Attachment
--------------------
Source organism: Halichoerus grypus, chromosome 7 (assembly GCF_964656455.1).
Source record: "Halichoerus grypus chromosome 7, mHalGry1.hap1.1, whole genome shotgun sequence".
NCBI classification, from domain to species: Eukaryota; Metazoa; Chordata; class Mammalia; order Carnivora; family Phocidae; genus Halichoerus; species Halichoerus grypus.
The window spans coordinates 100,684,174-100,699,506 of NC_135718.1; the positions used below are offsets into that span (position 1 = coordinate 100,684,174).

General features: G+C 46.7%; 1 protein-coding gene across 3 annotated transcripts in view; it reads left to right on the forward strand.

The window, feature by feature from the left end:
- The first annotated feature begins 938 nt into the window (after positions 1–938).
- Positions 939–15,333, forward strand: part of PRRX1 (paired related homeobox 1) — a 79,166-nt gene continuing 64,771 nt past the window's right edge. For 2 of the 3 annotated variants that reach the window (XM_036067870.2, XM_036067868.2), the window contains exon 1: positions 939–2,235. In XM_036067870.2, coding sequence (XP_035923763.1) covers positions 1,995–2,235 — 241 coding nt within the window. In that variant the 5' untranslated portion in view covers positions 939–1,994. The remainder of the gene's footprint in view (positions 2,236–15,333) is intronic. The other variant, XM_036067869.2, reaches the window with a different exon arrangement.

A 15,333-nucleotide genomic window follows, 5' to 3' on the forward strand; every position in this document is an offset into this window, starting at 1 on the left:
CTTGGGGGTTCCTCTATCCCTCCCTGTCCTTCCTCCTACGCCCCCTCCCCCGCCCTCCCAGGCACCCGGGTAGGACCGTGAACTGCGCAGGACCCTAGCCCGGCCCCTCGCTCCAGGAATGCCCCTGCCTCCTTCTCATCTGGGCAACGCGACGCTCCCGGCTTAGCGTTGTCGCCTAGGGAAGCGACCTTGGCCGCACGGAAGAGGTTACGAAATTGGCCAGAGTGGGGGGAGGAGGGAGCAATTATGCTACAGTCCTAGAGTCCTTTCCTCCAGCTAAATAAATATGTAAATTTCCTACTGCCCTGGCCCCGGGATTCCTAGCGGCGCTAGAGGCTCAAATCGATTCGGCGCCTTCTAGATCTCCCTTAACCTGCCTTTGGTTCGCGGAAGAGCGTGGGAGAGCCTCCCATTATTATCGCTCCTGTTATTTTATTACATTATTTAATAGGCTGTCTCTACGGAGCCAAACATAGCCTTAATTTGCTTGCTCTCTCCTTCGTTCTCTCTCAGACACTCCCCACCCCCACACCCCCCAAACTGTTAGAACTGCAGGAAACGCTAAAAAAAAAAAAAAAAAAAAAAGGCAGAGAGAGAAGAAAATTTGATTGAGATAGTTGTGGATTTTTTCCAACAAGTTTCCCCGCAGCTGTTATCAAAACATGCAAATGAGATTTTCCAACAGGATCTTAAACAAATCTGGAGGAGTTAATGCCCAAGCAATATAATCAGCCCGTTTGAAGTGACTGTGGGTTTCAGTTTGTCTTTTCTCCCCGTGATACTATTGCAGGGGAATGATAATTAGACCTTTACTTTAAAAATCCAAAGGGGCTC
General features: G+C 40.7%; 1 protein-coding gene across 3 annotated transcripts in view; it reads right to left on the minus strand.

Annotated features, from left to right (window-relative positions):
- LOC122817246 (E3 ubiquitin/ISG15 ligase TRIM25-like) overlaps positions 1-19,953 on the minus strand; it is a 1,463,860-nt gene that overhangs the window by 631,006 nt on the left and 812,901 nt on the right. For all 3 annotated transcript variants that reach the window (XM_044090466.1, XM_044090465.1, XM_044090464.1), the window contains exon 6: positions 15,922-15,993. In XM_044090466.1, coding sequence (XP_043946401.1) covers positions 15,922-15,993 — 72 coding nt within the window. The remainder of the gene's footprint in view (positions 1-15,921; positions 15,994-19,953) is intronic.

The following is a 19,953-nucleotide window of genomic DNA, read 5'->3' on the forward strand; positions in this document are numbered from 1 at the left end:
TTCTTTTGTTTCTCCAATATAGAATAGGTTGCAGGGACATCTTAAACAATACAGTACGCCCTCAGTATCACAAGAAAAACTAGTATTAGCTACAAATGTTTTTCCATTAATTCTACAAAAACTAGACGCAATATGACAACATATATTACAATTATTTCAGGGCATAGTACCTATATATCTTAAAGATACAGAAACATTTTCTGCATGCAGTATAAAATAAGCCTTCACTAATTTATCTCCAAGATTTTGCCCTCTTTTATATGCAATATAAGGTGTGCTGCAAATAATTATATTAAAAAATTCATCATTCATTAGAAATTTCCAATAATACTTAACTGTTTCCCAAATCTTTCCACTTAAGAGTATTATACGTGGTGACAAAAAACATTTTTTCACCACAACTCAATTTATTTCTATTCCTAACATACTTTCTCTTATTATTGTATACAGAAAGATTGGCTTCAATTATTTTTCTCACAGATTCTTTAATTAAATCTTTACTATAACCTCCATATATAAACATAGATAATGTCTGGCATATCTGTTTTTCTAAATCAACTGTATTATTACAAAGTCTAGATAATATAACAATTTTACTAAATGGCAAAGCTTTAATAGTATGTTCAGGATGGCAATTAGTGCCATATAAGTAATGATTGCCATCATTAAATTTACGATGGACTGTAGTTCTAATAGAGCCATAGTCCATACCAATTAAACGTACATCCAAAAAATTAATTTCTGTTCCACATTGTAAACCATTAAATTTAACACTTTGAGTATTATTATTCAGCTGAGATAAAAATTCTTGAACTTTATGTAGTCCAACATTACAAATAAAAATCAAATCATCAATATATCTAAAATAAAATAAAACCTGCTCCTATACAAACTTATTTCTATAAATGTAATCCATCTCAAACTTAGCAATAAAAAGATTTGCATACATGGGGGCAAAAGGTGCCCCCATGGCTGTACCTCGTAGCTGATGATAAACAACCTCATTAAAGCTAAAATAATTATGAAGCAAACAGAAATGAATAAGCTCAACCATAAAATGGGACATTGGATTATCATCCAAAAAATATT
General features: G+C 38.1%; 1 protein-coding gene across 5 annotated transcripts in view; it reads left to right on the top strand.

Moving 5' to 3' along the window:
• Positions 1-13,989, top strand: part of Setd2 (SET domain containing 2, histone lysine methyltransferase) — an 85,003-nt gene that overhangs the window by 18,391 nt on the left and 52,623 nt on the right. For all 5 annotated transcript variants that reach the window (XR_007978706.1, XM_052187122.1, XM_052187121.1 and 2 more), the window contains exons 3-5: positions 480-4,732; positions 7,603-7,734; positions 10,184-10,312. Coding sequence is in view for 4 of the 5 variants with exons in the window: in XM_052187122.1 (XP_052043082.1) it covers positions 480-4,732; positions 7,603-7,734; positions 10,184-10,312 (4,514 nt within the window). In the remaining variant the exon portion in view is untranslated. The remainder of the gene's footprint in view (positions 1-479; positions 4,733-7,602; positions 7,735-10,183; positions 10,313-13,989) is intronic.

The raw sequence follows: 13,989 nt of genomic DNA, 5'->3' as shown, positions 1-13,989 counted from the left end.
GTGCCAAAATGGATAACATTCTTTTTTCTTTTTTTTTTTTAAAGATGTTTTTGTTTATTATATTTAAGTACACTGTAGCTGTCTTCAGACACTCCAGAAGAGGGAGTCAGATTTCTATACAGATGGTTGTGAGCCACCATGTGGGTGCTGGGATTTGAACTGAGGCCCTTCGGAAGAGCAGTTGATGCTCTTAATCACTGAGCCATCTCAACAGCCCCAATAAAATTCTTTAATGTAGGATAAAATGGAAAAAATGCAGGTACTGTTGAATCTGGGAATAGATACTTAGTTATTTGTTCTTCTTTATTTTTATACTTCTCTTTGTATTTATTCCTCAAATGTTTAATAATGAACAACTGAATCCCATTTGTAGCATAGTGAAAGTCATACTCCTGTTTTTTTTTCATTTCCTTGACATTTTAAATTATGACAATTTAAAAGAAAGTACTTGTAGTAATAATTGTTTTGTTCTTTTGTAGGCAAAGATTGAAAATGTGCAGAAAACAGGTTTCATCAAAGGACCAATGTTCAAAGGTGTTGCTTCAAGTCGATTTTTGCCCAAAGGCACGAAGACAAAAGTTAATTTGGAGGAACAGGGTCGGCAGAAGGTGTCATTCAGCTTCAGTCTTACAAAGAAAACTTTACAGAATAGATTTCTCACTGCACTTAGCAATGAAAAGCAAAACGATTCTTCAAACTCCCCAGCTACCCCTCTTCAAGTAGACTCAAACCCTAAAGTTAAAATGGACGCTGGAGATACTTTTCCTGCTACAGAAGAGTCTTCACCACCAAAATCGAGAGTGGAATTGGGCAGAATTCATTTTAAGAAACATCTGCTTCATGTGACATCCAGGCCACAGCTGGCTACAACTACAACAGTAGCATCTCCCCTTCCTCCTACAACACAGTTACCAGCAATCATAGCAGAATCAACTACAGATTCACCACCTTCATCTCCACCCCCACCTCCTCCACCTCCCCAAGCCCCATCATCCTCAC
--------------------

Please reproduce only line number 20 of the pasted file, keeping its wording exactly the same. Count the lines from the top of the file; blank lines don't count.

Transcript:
GTGCCAAAATGGATAACATTCTTTTTTCTTTTTTTTTTTTAAAGATGTTTTTGTTTATTATATTTAAGTACACTGTAGCTGTCTTCAGACACTCCAGAAGAGGGAGTCAGATTTCTATACAGATGGTTGTGAGCCACCATGTGGGTGCTGGGATTTGAACTGAGGCCCTTCGGAAGAGCAGTTGATGCTCTTAATCACTGAGCCATCTCAACAGCCCCAATAAAATTCTTTAATGTAGGATAAAATGGAAAAAATGCAGGTACTGTTGAATCTGGGAATAGATACTTAGTTATTTGTTCTTCTTTATTTTTATACTTCTCTTTGTATTTATTCCTCAAATGTTTAATAATGAACAACTGAATCCCATTTGTAGCATAGTGAAAGTCATACTCCTGTTTTTTTTTCATTTCCTTGACATTTTAAATTATGACAATTTAAAAGAAAGTACTTGTAGTAATAATTGTTTTGTTCTTTTGTAGGCAAAGATTGAAAATGTGCAGAAAACAGGTTTCATCAAAGGACCAATGTTCAAAGGTGTTGCTTCAAGTCGATTTTTGCCCAAAGGCACGAAGACAAAAGTTAATTTGGAGGAACAGGGTCGGCAGAAGGTGTCATTCAGCTTCAGTCTTACAAAGAAAACTTTACAGAATAGATTTCTCACTGCACTTAGCAATGAAAAGCAAAACGATTCTTCAAACTCCCCAGCTACCCCTCTTCAAGTAGACTCAAACCCTAAAGTTAAAATGGACGCTGGAGATACTTTTCCTGCTACAGAAGAGTCTTCACCACCAAAATCGAGAGTGGAATTGGGCAGAATTCATTTTAAGAAACATCTGCTTCATGTGACATCCAGGCCACAGCTGGCTACAACTACAACAGTAGCATCTCCCCTTCCTCCTACAACACAGTTACCAGCAATCATAGCAGAATCAACTACAGATTCACCACCTTCATCTCCACCCCCACCTCCTCCACCTCCCCAAGCCCCATCATCCTCAC